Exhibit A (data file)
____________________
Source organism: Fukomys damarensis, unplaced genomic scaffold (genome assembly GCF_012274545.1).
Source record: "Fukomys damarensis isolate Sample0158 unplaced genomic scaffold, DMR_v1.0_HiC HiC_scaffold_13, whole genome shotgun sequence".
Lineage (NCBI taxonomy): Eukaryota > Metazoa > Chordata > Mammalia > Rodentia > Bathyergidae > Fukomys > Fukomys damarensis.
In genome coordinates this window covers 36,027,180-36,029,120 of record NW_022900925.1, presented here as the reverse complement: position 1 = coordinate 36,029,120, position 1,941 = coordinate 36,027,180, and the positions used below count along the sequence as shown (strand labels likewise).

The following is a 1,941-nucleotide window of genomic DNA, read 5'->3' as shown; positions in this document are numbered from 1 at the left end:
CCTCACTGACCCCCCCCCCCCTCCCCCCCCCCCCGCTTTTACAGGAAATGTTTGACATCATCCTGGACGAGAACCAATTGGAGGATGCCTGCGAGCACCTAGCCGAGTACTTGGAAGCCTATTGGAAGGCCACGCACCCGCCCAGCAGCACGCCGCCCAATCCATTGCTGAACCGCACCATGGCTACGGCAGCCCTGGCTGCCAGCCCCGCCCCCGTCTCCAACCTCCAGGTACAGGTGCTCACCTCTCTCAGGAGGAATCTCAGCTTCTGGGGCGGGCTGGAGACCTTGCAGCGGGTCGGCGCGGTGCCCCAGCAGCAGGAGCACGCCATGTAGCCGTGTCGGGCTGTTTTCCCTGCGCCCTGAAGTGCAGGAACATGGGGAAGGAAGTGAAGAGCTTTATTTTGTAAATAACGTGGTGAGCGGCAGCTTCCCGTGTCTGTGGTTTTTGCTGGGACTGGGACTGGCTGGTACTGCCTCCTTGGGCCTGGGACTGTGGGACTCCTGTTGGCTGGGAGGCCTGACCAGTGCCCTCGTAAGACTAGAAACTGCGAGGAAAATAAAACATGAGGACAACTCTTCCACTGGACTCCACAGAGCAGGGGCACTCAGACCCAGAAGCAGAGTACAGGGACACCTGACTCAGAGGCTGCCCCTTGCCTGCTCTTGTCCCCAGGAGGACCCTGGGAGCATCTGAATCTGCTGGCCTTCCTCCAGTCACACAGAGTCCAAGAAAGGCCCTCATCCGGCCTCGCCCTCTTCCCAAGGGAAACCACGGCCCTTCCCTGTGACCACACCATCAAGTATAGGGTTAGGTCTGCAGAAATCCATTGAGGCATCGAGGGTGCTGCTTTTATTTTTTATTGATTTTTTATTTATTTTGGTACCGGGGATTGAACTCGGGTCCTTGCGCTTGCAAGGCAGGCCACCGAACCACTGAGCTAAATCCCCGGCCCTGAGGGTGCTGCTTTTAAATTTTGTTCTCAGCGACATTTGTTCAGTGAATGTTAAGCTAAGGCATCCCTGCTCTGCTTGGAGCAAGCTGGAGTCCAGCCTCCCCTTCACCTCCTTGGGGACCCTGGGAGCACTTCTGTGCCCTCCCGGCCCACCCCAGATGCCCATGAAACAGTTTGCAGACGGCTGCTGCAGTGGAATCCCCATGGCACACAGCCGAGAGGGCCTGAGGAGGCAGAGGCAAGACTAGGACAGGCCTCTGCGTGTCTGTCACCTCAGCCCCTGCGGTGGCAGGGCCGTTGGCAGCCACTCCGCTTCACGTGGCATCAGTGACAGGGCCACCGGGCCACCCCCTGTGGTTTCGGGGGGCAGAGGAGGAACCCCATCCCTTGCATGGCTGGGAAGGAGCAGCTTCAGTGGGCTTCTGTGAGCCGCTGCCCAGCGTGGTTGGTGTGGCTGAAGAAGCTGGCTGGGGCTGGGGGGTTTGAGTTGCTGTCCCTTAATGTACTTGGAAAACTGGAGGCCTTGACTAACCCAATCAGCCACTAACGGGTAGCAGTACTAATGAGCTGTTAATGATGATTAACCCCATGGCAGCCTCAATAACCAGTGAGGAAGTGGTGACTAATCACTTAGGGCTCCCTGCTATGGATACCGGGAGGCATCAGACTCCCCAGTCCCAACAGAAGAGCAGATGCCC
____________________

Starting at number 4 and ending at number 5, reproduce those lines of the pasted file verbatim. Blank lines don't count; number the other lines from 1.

In genome coordinates this window covers 36,027,180-36,029,120 of record NW_022900925.1, presented here as the reverse complement: position 1 = coordinate 36,029,120, position 1,941 = coordinate 36,027,180, and the positions used below count along the sequence as shown (strand labels likewise).

The following is a 1,941-nucleotide window of genomic DNA, read 5'->3' as shown; positions in this document are numbered from 1 at the left end: